From Maxwell Perspective...
Lookin’ for a Job
The annual student-organized networking trips to Washington and New York accelerate career planning and a student’s understanding of life after Maxwell.
By Dana Cooke
Networking carpoolers Mehta, Rangel, Dyer Cruzado, and Lubelfeld, en route to Washington in March.
It’s the beginning of spring break, but instead of jumping on a plane to the Caribbean, Jason Mehta, Zack Lubelfeld, Sonia Rangel, and Henry Dyer Cruzado Jr. are climbing into a car bound for D.C. They will spend the next eight hours having “conversations only MPA students would find enjoyable,” according to Mehta — national security, city governance, Half-Life 2 (a video game), education and crime, income taxation, or “simply the finer points of Mexican cuisine.”
They aren’t alone. Other cars filled with MPA and MAIR students are headed to Washington — and, later in the week, New York City — to participate in the annual Maxwell Networking Trip. They will meet alumni already well-placed within the sorts of organizations where they aspire to work soon; there will be 29 site visits in all. And there will be career panels and coffee chats and receptions and general sight-seeing.
It’s all organized by the students themselves (with help from Maxwell’s career and alumni relations staff) and draws upon generations of Maxwell alumni working in Washington and New York. In all, 51 students will take part. Nearly 35 alumni offered to host site visits in either Washington or New York. Another 70 or so attended the informal receptions in the two cities.
The most powerful sessions are typically the meet-ups with alumni, who share workplace war stories, a glimpse into career sectors, and occasionally even specific job prospects. Jeffrey Pu, an MPA student with international career interests, spoke with alumni at the Departments of State and Labor. Meeting foreign service officer Manju Sadarangani ’07 MAIR “was definitely a highlight of my trip,” says Pu. “She was incredibly honest about what it is like working for a federal agency, and what it is like to represent the United States while working abroad.”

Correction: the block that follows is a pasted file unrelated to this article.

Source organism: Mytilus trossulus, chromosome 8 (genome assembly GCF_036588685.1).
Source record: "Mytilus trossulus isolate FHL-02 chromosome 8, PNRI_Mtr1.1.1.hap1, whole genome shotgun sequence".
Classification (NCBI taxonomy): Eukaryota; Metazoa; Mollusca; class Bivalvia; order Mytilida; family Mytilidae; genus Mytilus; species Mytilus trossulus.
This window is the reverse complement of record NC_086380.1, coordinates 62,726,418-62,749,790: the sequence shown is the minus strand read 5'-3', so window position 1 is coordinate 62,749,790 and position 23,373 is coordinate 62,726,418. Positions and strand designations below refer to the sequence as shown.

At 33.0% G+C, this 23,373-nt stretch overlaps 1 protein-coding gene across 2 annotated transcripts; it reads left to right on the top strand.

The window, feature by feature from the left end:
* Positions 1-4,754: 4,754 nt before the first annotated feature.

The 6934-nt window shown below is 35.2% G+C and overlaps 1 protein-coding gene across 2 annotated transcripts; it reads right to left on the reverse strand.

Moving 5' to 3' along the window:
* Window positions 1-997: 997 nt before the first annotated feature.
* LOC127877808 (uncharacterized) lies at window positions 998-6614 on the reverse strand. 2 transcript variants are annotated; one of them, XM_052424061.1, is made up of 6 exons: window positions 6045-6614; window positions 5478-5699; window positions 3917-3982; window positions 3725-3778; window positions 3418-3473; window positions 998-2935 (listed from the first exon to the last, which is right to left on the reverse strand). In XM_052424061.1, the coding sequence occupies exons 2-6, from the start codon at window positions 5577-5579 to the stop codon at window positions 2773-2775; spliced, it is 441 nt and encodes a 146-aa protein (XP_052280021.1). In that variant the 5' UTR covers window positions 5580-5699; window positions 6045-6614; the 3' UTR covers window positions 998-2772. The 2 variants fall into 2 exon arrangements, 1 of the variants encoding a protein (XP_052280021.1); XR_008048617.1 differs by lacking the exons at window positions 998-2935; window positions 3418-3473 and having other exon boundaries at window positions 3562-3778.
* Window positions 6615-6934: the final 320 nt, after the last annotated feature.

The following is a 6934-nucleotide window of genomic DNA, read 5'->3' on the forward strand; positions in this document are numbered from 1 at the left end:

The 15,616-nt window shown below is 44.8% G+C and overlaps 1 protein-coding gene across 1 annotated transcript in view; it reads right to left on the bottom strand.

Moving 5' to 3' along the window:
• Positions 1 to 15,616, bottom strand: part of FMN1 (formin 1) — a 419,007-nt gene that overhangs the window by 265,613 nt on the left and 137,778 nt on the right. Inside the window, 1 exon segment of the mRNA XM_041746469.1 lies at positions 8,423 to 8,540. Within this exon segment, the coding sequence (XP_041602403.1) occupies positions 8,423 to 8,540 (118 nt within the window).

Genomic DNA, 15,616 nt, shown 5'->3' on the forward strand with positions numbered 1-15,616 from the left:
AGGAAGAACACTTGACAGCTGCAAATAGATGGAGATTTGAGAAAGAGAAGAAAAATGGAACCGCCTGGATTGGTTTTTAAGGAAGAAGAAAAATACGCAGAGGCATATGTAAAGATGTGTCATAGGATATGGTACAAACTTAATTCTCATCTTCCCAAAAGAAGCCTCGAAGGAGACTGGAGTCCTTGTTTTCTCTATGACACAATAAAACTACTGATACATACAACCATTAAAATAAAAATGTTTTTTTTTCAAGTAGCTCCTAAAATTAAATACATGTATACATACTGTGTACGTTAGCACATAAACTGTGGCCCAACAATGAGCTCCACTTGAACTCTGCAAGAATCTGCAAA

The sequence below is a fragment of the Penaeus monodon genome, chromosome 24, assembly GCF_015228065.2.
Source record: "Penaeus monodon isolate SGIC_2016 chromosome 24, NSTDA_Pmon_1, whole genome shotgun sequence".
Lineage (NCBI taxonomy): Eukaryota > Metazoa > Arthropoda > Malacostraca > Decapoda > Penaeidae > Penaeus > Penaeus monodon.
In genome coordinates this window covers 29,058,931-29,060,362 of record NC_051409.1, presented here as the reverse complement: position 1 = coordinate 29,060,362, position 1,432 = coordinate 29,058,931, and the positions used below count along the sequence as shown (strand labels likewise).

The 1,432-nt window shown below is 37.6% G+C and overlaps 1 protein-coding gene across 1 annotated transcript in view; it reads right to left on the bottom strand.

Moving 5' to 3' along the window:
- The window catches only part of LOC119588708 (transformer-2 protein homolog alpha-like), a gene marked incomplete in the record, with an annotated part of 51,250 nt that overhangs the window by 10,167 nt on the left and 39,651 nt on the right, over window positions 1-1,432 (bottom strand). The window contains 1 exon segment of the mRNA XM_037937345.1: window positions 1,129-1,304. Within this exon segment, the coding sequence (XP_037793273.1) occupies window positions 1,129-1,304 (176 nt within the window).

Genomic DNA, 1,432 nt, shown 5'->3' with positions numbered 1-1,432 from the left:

Lubelfeld, an MPA/IR student interested in national security, met a panel of FBI employees, hosted by Amber Demery ’15 MAIR. Due to a freak mid-March D.C snow storm that closed government offices, a Department of Energy panel, hosted by Jon Gupton ’06 MA (Econ/IR), was achieved by phone. Michael Boito ’83 MPA hosted a session at RAND Corporation; last-minute scheduling prevented Lubelfeld from attending, but others in his group did. Lubelfeld also had coffee chats with Rachel Schultz ’09 MPA, a policy analyst at Homeland Security, and Maureen Russell ’07 MAIR, an analyst at Booz Allen Hamilton.
"I am already beginning to experience the strength of the Maxwell network."
MAIR student Meghan Sullivan
MPA student Joselin Padron-Rasines, interested in education policy and nonprofits, met with Melissa Turner ’10 MPA, a senior manager at the National Center for Learning Disabilities, among others. “Being able to speak with alumni at their respective organizations provides role models to look up to,” she says, “and friendly faces to remind you that you can also achieve your career goals.”
All the students attended a multi-career alumni panel held at Maxwell’s capital headquarters at the Center for Strategic and International Studies, and for MPA student Linnea Powell this was a highlight. “I especially appreciated their insight on working with people with different experiences and finding places where you can add value to an organization,” she says. She went on to site visits at the House of Representatives and the Congressional Budget Office, a phone conference with the consulting firm Grant Thornton, and a personal interview at the Department of the Treasury.
And students get a feel for the alumni community. Meghan Sullivan, for example, is an MAIR student whose American Red Cross visit was hosted by staff member Danielle Wohlenberg ’16 MPA. “I am already beginning to experience the strength of the Maxwell network,” says Sullivan, “and was encouraged by how ready alumni are to share their own experiences and help current students.”
“I had to buy a business card book for all the amazing people I met in my short time in the city,” says Mehta. “Would spring break in Florida, California, or even in Syracuse been fun, relaxing, and stress-free? Absolutely. Would it have been more rewarding than the networking trip? Not even close.”
This article appeared in the spring 2017 print edition of Maxwell Perspective; © 2017 Maxwell School of Syracuse University. To request a copy, e-mail email@example.com.